In The Big Question (20 August) you reported that two-thirds of finance directors believe the UK is heading for a recession, while only around one-fifth believe we are not.
A recession is defined as two successive quarters of falling gross domestic product. Quarterly growth for each of the quarters to 31 March 1998 and to 30 June 2998 was 0.5%.
Our economic model, based on but not subservient to the Treasury?s model, suggests that in the ensuing quarters the quarterly growth rate may slow. Our model suggests quarterly growth will not be negative in any one quarter. On this basis, we believe an outright recession is very unlikely.
Turning to unemployment, the ?trend? growth rate of the UK economy is around 0.5% per quarter; this is the rate at which the economy grows as a result of increases in productivity, improvements in technology, and so on. When growth is below this figure, unemployment will tend to rise; if it is above, then unemployment will tend to fall. Our economic model forecasts quarterly growth in the next few quarters will be somewhere between zero and 0.5%; we therefore expect an increase in unemployment of at least 200,000 in the next year or so as a result of slowing economic growth. But rising unemployment will not mean we will be in recession; it will merely mean the economy is not growing fast enough to prevent unemployment rising.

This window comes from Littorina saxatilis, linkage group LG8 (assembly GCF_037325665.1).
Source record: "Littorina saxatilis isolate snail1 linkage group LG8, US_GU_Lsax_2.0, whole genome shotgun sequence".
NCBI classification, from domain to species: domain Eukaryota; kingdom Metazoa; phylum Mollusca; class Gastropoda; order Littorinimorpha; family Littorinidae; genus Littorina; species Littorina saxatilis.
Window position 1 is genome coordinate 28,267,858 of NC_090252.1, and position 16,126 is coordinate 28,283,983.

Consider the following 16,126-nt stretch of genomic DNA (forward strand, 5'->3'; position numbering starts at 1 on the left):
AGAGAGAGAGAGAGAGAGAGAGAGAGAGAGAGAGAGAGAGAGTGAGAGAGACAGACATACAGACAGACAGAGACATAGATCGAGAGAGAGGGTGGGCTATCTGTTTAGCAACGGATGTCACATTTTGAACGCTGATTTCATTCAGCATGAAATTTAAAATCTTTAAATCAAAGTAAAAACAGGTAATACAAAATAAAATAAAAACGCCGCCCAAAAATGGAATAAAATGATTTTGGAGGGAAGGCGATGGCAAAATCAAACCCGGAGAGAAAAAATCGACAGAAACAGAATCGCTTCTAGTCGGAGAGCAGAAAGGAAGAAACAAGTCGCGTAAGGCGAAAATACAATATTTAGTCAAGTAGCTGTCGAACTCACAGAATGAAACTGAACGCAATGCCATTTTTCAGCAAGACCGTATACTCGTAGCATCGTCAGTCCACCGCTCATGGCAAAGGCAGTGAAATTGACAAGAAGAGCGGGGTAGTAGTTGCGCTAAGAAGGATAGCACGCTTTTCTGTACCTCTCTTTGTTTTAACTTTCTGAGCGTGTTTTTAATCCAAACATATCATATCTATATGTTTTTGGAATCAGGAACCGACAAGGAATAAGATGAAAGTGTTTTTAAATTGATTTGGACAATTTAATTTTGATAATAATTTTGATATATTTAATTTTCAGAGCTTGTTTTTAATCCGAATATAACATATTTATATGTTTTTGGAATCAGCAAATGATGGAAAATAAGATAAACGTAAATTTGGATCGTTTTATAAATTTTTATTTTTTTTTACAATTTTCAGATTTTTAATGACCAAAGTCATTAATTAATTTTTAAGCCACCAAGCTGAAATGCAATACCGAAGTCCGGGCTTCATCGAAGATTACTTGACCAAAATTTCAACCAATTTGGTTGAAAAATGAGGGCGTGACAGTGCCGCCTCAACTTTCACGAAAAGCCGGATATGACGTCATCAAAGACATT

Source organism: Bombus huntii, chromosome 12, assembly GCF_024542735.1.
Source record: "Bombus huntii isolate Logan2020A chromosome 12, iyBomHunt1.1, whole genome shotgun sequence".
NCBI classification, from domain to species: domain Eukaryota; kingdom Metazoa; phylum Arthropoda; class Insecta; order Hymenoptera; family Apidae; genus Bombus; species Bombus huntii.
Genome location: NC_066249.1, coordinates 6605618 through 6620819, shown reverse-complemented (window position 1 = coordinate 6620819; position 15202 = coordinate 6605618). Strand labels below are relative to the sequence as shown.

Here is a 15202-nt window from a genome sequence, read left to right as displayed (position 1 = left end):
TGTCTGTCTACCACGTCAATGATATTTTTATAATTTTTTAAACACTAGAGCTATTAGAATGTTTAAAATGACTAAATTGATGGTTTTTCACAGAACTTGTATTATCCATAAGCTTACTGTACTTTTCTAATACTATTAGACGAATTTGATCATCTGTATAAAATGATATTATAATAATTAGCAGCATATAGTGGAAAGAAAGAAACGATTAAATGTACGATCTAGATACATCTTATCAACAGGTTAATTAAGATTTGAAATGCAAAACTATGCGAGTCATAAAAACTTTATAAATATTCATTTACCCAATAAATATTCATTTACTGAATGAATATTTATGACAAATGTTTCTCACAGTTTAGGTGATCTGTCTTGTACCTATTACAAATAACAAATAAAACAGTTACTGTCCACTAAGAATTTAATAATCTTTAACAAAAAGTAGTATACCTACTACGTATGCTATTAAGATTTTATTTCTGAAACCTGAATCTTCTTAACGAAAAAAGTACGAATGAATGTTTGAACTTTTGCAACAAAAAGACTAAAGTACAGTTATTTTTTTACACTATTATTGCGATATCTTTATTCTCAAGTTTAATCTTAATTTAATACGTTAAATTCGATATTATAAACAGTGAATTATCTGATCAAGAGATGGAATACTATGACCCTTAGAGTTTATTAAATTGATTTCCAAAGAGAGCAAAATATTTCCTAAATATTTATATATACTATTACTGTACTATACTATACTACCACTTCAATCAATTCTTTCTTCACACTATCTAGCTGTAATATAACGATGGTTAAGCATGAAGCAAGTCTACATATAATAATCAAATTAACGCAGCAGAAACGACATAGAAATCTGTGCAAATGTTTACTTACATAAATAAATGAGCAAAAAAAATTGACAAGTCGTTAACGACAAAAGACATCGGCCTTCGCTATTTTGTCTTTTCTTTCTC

We can, in fact, talk ourselves into a recession. The more there is talk of a recession, the more confidence is affected, and the more likely one becomes. Constant reference to a recession also undermines confidence in the organisations which seek to control the economy: the Bank of England Monetary Policy Committee, and the Treasury. This undermining of confidence should not be encouraged. Careless talk costs economic growth.
I am not accustomed to putting an optimistic spin on events. Taking Stock once described me as the Cassandra of Chantrey VelIacott. Readers may therefore be reassured that, while I expect unemployment to increase, I believe an outright recession is very unlikely.
Maurice Fitzpatrick is head of economics, Chantrey Vellacott
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